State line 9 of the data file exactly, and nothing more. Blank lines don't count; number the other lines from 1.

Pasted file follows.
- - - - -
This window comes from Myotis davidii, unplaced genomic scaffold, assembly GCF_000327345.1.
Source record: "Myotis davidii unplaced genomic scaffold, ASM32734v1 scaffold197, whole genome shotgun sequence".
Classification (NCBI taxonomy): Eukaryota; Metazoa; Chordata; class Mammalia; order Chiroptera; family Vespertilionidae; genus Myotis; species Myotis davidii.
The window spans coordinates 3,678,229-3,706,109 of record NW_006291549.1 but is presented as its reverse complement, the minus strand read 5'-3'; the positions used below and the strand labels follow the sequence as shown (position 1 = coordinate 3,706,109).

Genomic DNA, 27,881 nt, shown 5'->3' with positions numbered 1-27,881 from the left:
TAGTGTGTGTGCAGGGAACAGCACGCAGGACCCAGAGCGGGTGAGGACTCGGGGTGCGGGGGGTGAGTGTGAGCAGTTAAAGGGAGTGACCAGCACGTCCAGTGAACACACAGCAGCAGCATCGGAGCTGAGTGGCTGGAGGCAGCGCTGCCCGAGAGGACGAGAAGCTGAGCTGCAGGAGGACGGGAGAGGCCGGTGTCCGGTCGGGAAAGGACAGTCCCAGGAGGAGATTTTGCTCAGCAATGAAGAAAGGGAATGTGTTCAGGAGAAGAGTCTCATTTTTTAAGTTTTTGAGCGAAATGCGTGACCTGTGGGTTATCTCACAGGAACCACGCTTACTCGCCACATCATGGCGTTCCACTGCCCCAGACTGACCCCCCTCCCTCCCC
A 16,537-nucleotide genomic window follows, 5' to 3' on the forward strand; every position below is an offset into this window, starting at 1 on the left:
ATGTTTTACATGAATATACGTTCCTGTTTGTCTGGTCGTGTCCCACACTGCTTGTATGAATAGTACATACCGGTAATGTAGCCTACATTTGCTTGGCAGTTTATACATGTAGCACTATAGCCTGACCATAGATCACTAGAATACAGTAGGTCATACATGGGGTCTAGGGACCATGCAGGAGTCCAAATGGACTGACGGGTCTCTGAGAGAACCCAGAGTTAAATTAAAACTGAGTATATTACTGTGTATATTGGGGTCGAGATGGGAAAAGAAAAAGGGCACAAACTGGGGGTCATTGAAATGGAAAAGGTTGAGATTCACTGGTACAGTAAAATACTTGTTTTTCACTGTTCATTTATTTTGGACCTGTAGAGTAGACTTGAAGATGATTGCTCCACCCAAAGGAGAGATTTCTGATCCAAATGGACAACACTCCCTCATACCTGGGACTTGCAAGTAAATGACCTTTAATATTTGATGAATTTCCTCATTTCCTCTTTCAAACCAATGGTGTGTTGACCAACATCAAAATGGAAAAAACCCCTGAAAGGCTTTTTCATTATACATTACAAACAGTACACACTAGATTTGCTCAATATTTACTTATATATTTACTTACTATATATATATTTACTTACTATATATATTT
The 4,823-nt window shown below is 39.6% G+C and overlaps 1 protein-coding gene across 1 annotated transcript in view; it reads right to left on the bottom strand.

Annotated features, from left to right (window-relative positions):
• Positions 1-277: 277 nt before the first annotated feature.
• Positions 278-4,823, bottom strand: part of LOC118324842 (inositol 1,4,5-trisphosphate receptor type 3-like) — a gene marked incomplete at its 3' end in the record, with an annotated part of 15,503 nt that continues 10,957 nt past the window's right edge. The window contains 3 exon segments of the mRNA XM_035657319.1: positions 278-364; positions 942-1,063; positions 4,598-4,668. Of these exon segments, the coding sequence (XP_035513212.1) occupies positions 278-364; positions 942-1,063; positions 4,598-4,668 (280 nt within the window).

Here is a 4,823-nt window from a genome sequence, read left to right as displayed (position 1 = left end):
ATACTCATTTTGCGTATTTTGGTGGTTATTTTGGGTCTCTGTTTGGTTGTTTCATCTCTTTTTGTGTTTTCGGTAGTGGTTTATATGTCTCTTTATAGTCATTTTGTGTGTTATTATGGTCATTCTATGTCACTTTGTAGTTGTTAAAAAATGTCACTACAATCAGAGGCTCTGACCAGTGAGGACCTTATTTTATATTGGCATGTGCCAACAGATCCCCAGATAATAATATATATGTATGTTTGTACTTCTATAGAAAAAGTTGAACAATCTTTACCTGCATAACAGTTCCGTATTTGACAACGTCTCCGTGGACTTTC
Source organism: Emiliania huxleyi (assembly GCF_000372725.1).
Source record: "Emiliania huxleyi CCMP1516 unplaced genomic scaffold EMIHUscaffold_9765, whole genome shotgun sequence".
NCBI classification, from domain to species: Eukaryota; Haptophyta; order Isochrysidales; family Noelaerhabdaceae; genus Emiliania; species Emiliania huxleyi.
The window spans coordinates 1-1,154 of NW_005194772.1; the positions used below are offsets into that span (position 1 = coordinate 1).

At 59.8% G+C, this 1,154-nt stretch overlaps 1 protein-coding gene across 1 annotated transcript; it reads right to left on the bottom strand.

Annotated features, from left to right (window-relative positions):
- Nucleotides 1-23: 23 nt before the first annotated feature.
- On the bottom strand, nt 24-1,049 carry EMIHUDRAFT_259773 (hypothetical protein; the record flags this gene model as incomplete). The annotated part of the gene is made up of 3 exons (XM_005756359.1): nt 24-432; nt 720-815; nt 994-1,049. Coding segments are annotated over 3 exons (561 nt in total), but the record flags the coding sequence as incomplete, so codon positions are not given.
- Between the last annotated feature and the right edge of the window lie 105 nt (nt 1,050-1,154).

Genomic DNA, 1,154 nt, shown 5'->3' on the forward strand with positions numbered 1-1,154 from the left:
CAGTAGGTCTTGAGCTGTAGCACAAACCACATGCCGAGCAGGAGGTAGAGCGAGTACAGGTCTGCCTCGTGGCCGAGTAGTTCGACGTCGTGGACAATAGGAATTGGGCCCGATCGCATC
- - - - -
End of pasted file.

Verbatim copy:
The 4,823-nt window shown below is 39.6% G+C and overlaps 1 protein-coding gene across 1 annotated transcript in view; it reads right to left on the bottom strand.